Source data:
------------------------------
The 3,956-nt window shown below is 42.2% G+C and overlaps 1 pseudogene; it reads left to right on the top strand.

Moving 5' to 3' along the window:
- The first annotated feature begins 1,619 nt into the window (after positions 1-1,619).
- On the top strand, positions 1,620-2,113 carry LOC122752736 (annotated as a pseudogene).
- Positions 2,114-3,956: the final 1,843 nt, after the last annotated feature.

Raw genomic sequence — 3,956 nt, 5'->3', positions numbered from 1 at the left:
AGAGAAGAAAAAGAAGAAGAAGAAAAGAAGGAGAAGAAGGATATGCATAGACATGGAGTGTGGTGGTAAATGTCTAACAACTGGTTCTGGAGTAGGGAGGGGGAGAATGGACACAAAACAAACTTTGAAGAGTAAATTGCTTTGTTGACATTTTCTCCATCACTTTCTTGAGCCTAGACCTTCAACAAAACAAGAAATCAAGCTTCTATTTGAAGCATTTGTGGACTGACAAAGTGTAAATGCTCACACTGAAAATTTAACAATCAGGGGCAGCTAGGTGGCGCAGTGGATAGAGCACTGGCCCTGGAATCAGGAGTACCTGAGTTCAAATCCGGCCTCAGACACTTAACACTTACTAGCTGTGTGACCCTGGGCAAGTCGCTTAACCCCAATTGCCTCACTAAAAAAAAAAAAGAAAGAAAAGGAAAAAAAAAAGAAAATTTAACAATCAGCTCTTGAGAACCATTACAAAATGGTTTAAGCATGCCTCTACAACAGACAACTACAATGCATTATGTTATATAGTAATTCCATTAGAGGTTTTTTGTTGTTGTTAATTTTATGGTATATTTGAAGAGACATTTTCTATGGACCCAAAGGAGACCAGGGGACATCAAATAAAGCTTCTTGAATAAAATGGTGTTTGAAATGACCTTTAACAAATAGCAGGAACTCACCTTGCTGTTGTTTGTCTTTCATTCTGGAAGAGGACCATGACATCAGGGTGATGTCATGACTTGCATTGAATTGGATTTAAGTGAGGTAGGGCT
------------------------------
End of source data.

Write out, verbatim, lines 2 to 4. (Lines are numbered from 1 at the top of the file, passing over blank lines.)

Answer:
Moving 5' to 3' along the window:
- The first annotated feature begins 1,619 nt into the window (after positions 1-1,619).
- On the top strand, positions 1,620-2,113 carry LOC122752736 (annotated as a pseudogene).